Board urges all government agencies to “Think Veteran;” Recommends action to improve veteran services
ANNAPOLIS, MD (February 4, 2011) – Lt. Governor Anthony G. Brown and the Veterans Behavioral Health Advisory Board submitted its final report to the Maryland General Assembly earlier this week. Brown, a colonel in the U.S. Army Reserves and a veteran of the Iraq War, chairs the Board. The Board’s report makes specific recommendations, including the establishment of a Veterans Subcabinet and legislative action to remove the sunset provision in the original bill that created the Board, to improve the state’s commitment to veterans.
“Governor O’Malley and I understand that one of the most basic obligations we have is to serve those who have served under our nation’s flag. Our veterans face unique challenges and need us to stand up to ensure that they have access to the benefits they’ve earned,” said Lt. Governor Brown. “Over the last two years, the Veterans Behavioral Health Advisory Board has identified gaps in service and recommended action to improve veteran affairs. I’m proud of what we’ve accomplished and believe we can build on what we’ve done and serve more veterans and more military families.”
The Board’s final report represents more than two years of research, analyses and public meetings. Four workgroups addressed specific challenges in providing access to care and transportation, reaching military families and special populations, and providing sufficient resources for outreach and education. Based on the findings of the workgroups, the Board made 18 specific recommendations, including:
* Legislative action to extend the Maryland Veterans Behavioral Health initiative to continue the expanded reach of behavioral health services for veterans in rural parts of the state;
* Executive action creating a Veterans Subcabinet to develop an Interagency Strategic Action Plan for Veterans and establish clear goals and performance measures through the StateStat office;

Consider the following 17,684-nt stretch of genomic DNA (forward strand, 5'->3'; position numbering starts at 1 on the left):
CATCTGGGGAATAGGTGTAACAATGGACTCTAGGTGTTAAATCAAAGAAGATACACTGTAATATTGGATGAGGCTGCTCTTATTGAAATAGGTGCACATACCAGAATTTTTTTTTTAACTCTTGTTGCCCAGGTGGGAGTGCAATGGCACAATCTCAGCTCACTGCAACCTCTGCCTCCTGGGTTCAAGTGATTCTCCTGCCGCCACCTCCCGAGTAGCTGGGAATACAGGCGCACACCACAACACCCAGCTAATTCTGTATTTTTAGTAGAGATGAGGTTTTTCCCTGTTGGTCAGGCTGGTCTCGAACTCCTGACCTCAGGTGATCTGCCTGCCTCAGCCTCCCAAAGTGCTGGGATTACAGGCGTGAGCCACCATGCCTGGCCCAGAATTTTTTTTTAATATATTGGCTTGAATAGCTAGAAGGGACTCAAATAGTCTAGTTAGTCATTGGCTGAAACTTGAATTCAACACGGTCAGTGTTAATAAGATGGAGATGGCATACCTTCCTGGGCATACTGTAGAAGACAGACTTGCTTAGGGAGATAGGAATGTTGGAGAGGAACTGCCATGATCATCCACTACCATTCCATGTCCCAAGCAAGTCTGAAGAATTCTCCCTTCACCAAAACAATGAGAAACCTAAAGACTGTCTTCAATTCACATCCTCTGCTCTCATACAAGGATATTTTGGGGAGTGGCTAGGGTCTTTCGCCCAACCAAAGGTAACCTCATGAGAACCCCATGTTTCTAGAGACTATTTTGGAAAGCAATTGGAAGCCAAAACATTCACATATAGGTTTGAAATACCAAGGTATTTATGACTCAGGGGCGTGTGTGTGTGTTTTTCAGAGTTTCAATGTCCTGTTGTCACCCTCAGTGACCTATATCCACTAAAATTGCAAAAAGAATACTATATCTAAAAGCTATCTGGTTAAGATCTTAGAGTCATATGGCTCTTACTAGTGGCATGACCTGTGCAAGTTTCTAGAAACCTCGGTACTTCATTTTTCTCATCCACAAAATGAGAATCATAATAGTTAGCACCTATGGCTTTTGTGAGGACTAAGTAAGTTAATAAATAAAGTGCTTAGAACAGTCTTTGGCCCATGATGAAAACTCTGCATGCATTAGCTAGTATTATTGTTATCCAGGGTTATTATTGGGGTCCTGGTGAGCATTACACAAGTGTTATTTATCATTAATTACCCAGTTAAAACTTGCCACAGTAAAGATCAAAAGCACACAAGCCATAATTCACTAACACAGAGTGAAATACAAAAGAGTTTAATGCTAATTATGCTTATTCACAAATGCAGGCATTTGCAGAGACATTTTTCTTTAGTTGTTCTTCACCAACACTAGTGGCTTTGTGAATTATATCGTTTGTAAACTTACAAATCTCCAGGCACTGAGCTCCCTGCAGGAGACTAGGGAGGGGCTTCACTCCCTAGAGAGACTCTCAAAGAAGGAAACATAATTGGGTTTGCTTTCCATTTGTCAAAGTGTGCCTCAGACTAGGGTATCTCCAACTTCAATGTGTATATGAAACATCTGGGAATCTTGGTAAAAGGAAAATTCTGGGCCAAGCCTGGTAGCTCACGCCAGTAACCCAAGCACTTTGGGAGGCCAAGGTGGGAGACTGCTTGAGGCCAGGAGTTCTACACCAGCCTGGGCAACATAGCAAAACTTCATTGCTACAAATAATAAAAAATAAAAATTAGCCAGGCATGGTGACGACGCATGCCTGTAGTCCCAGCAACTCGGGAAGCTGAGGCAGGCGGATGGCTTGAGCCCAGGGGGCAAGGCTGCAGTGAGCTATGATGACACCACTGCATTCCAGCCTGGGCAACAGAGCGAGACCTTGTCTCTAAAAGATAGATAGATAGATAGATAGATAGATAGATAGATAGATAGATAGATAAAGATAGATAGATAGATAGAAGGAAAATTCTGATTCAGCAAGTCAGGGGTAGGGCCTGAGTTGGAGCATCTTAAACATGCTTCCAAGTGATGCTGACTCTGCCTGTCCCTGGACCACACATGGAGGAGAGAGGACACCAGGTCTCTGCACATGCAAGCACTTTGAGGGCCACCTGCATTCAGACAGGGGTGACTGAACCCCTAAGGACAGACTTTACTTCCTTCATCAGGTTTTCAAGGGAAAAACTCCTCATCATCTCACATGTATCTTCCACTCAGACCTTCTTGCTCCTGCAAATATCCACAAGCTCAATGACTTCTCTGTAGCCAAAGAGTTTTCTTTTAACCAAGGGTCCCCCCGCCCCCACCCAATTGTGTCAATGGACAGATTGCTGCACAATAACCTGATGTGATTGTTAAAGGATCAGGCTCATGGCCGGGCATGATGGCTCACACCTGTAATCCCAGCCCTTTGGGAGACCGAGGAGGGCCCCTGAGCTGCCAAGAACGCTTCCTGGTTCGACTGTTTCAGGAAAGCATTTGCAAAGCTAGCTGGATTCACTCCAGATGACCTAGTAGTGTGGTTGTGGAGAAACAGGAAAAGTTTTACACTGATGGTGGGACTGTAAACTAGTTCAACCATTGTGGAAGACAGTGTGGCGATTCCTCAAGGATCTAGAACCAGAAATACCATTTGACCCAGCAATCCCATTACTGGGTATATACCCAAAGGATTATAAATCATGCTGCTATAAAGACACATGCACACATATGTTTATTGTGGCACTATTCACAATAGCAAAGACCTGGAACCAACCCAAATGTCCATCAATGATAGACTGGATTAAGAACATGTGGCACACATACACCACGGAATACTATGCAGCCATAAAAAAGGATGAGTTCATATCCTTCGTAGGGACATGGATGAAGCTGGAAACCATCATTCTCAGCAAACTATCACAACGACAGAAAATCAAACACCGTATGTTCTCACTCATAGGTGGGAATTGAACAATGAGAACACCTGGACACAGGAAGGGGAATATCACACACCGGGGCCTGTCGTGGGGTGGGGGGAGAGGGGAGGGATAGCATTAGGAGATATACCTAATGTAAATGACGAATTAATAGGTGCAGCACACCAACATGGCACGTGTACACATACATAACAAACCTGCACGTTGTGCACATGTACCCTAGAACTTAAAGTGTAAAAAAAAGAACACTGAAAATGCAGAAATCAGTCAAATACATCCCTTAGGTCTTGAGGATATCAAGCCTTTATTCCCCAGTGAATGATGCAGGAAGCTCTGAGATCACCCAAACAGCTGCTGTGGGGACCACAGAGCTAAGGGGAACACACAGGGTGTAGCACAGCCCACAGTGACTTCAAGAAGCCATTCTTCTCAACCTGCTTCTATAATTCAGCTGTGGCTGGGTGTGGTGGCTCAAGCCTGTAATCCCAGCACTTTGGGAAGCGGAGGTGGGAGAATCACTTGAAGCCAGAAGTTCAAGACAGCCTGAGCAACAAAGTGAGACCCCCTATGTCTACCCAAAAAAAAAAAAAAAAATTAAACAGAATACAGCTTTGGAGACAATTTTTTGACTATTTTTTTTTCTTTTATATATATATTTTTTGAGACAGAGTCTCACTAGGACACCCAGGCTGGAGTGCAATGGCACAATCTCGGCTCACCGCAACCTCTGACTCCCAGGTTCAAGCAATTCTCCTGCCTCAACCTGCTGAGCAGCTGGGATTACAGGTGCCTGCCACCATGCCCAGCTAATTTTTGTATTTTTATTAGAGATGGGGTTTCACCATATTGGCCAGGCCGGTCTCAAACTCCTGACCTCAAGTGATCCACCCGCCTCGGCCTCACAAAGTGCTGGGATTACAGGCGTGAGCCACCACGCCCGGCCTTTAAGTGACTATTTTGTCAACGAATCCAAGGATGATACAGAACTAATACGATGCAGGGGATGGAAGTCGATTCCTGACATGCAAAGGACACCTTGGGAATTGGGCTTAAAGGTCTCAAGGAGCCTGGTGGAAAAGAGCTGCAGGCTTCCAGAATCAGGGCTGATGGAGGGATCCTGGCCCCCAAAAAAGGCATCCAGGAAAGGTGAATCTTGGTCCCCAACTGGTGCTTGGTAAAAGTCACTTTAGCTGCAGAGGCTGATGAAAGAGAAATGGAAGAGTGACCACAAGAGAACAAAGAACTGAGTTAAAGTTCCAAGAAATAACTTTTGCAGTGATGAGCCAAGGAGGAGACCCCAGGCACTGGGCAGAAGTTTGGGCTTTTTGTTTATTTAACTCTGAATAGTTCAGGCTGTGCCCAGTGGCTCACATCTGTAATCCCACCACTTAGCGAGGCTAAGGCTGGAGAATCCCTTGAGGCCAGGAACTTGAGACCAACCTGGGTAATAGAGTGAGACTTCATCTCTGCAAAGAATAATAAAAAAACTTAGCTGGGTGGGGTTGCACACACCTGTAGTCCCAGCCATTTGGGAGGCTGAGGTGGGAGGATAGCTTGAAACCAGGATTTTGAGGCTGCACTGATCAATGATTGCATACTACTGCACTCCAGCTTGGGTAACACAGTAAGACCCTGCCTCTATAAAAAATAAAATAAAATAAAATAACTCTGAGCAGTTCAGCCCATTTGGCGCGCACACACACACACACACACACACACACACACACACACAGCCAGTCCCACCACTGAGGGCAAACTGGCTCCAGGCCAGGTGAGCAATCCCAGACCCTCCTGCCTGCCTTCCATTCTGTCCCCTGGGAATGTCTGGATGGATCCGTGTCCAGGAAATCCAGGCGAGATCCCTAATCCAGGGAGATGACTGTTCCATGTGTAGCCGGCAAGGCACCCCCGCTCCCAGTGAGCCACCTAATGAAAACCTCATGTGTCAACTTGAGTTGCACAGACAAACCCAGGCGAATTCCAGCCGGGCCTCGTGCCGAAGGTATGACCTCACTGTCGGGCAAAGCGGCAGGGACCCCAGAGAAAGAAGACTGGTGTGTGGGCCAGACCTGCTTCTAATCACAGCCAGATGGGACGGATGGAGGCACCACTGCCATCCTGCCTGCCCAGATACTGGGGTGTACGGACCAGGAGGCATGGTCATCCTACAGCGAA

* Requirements that the Maryland Department of Veterans Affairs identify grant programs applicable to veteran services;
* A commitment to increase revenues in the Maryland Veterans Trust Fund to provide for special short-term needs of Maryland’s veteran population;
* The creation of course content in behavioral health graduate programs that provides mental health professionals with a greater understanding of the behavioral health needs of veterans, military personnel, and their families; and,
* A commitment to increase the number of veterans who receive occupational license and certifications by 20 percent before 2015.
The Advisory Board’s final report urges state agencies to build on the progress already made. The report recommends that agencies make a commitment to “Think Veteran” and make an interdepartmental commitment to improving veteran services. The full list of recommendations can be found in the report’s concluding section.
The Board hosted meetings across the state, inviting veterans, veteran advocates, mental health experts, military families and others to make presentations and guide the Board’s understanding of the unique challenges today’s veterans face. Studies show that one out of every five veterans returning from Iraq and Afghanistan suffers from post-traumatic stress disorder or traumatic brain injury. Iraq and Afghanistan veterans are also more likely than veterans of any previous conflict to attempt suicide.
Since taking office, the O’Malley-Brown administration has fought hard to protect and expand veteran services. In 2008, Lt. Governor Brown led efforts to pass the Veterans Behavioral Health Act which established the Board. This legislation provided veterans returning from Iraq and Afghanistan with expanded access to behavioral and mental health services to ease the transition from combat to the community. In 2009, the Maryland General Assembly partnered with Brown to expand this program to all veterans. In November 2009, Brown officially launched the Maryland’s Commitment to Veterans initiative, an outreach campaign to connect veterans with behavioral health services, career training and educational opportunities. Brown also championed efforts to protect veterans’ scholarship and business loan programs. In 2010, Brown launched the Warrior to Worker program and the Helmets2Hardhats initiative to help connect veterans with employment opportunities.
Earlier this week, Brown convened presidents from more than 20 community and public four-year colleges and universities to sign the Maryland Campus Compact for Student Veterans – a Memorandum of Understanding to ensure that servicemembers can easily transition from combat to campus.